Kenjutsu Kashima Shinryu … the Kashima sword
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Kashima Shinryu kenjutsu 鹿島神流 is a school of martial arts that has existed for about five centuries.
The theories were established by three samurai:
• Matsumoto Bizen-no-kami Ki no Masamoto
• Kunii Genpachiro Kagetsugu
• Kamiizumi Ise-no-kami Fujiwara no Hidetsuna
drawing mainly on the techniques of the so-called Kashima sword style, as well as their experience on the battlefield.
The sword katas are broken down into several series, of which these are the 7 series.
1st series: Kihon dachi (the basics of Kashima sword)
This first series includes five katas whose movements are the basis of the Kashima Shin Ryu school. Regularly repeated these techniques allows to develop the positions, the attitudes, the density of the body and the hara (centre of the energy) to allow the practitioner to apprehend the other series with solid bases. The close distance exercises of kihon dachi incorporate the goal of “sword, mind, body” with the three as one. Although simple in appearance, they are the basis of all Kashima Shinryu techniques. This is why, even after several years of training, it is still important to repeat these first katas.
2nd series: Ura dachi (turning the sword over)
The second series is based on this principle:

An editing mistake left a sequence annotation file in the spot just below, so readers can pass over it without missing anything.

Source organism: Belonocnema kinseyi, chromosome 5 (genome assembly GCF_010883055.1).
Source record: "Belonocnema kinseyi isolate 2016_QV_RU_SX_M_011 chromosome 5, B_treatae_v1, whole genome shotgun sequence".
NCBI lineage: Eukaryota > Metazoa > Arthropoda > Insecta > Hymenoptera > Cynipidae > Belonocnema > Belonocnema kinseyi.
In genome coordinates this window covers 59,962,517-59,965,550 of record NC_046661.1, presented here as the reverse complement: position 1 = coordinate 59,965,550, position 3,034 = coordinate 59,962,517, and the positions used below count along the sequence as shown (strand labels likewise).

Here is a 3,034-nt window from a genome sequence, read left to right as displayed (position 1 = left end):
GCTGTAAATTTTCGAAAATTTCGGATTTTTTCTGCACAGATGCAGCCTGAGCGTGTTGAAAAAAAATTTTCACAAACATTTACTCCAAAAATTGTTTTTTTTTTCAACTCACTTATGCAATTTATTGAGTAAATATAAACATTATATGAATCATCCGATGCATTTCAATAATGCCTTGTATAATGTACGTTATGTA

(sen-sen-no-sen) – take the initiative at the moment of attack.
In this series, one learns to react and position oneself at the beginning of the partner’s attack. This series is performed by taking three good steps backwards in synchronization with your partner. These exercises teach the practitioner to perform the techniques when approaching each other and to calculate the engagement distance and timing (maai) when approaching. With the practice of ura dachi, the practitioner understands that Kashima Shin Ryu techniques are not only reactive, but also give the possibility to take the initiative. This approach is completely different from strategies based on countering an attack already made.
3rd series: Aishin kumitachi (together, synchronization)
This series assumes simultaneity and synchronization of both partners. The practitioner learns to master a situation in which both partners try to use the same movements against each other. The first attack is identical and consequently cancels itself, the second attack will be different, it forces another reaction. This series highlights the importance of concentration, and of reading the opponent’s intention.
4th series: Jissen kumitachi (the fruit, the result of fighting)
Timing and decision making is intensive in this series. These Katas teach the practitioner to master duels where the partner is very close. The riposte must be immediate, as soon as the partner attacks.
5th series: Kassen dachi (fighting without concession)
This series induces the notion of anticipation sente (forward) as well as that of destroying balance, taoshi (knocking down), and tsubushi (breaking, crushing). These exercises require learning to master techniques appropriate to the battlefield at a time when fighters wore traditional Japanese armour and charged from a distance. These techniques exploit the weak points of the armour and are achieved by throwing the opponent off balance.
6th series: Tsuba Zeri
These exercises teach techniques adapted to the battlefields of the era when fighters wore traditional Japanese armour and charged from a distance (yukiai). These techniques exploit the weak points of the armour and use principles to knock down the opponent.
7th series: Taoshi Uchi
The last series is about close combat, when the two swords touch near the tsuba. The aim here is to take down the opponent.
Video Kenjutsu 剣術 / Kashima Shinryu 鹿島神流
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